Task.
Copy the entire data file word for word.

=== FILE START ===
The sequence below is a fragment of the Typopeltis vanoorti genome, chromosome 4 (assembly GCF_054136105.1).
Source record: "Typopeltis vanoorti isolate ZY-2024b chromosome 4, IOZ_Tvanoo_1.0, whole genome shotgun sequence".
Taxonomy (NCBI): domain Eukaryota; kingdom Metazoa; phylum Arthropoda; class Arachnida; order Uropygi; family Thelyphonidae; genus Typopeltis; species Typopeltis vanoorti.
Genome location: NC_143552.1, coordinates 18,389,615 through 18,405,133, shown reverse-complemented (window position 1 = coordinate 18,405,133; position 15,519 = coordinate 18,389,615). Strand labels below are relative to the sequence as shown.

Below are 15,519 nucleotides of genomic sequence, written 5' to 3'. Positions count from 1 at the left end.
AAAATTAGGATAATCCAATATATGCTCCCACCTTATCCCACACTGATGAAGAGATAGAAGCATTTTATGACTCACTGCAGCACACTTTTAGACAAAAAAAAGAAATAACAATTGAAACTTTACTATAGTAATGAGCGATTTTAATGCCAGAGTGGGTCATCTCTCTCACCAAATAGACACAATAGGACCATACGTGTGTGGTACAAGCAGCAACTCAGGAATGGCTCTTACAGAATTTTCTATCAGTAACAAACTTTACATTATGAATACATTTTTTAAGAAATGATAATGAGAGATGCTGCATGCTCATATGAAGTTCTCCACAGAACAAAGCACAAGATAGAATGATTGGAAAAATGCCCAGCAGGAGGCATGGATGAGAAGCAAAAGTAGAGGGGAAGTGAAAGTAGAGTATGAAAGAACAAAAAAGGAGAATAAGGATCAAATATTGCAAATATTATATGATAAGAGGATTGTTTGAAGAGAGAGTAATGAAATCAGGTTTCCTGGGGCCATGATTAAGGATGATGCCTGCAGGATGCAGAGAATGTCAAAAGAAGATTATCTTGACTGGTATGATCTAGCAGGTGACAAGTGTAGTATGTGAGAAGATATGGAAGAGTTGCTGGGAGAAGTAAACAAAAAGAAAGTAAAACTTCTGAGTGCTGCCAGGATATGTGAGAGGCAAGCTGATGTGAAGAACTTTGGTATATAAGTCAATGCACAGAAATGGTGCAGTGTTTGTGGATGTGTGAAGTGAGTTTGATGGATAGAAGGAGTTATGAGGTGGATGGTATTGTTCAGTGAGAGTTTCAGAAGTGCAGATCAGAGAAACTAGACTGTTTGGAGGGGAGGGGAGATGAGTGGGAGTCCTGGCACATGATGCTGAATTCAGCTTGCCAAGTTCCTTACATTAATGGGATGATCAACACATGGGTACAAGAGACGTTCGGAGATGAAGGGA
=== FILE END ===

The sequence below is a fragment of the Typopeltis vanoorti genome, chromosome 4 (assembly GCF_054136105.1).
Source record: "Typopeltis vanoorti isolate ZY-2024b chromosome 4, IOZ_Tvanoo_1.0, whole genome shotgun sequence".
Taxonomy (NCBI): domain Eukaryota; kingdom Metazoa; phylum Arthropoda; class Arachnida; order Uropygi; family Thelyphonidae; genus Typopeltis; species Typopeltis vanoorti.
Genome location: NC_143552.1, coordinates 18,389,615 through 18,405,133, shown reverse-complemented (window position 1 = coordinate 18,405,133; position 15,519 = coordinate 18,389,615). Strand labels below are relative to the sequence as shown.

Below are 15,519 nucleotides of genomic sequence, written 5' to 3'. Positions count from 1 at the left end.
AAAATTAGGATAATCCAATATATGCTCCCACCTTATCCCACACTGATGAAGAGATAGAAGCATTTTATGACTCACTGCAGCACACTTTTAGACAAAAAAAAGAAATAACAATTGAAACTTTACTATAGTAATGAGCGATTTTAATGCCAGAGTGGGTCATCTCTCTCACCAAATAGACACAATAGGACCATACGTGTGTGGTACAAGCAGCAACTCAGGAATGGCTCTTACAGAATTTTCTATCAGTAACAAACTTTACATTATGAATACATTTTTTAAGAAATGATAATGAGAGATGCTGCATGCTCATATGAAGTTCTCCACAGAACAAAGCACAAGATAGAATGATTGGAAAAATGCCCAGCAGGAGGCATGGATGAGAAGCAAAAGTAGAGGGGAAGTGAAAGTAGAGTATGAAAGAACAAAAAAGGAGAATAAGGATCAAATATTGCAAATATTATATGATAAGAGGATTGTTTGAAGAGAGAGTAATGAAATCAGGTTTCCTGGGGCCATGATTAAGGATGATGCCTGCAGGATGCAGAGAATGTCAAAAGAAGATTATCTTGACTGGTATGATCTAGCAGGTGACAAGTGTAGTATGTGAGAAGATATGGAAGAGTTGCTGGGAGAAGTAAACAAAAAGAAAGTAAAACTTCTGAGTGCTGCCAGGATATGTGAGAGGCAAGCTGATGTGAAGAACTTTGGTATATAAGTCAATGCACAGAAATGGTGCAGTGTTTGTGGATGTGTGAAGTGAGTTTGATGGATAGAAGGAGTTATGAGGTGGATGGTATTGTTCAGTGAGAGTTTCAGAAGTGCAGATCAGAGAAACTAGACTGTTTGGAGGGGAGGGGAGATGAGTGGGAGTCCTGGCACATGATGCTGAATTCAGCTTGCCAAGTTCCTTACATTAATGGGATGATCAACACATGGGTACAAGAGACGTTCGGAGATGAAGGGA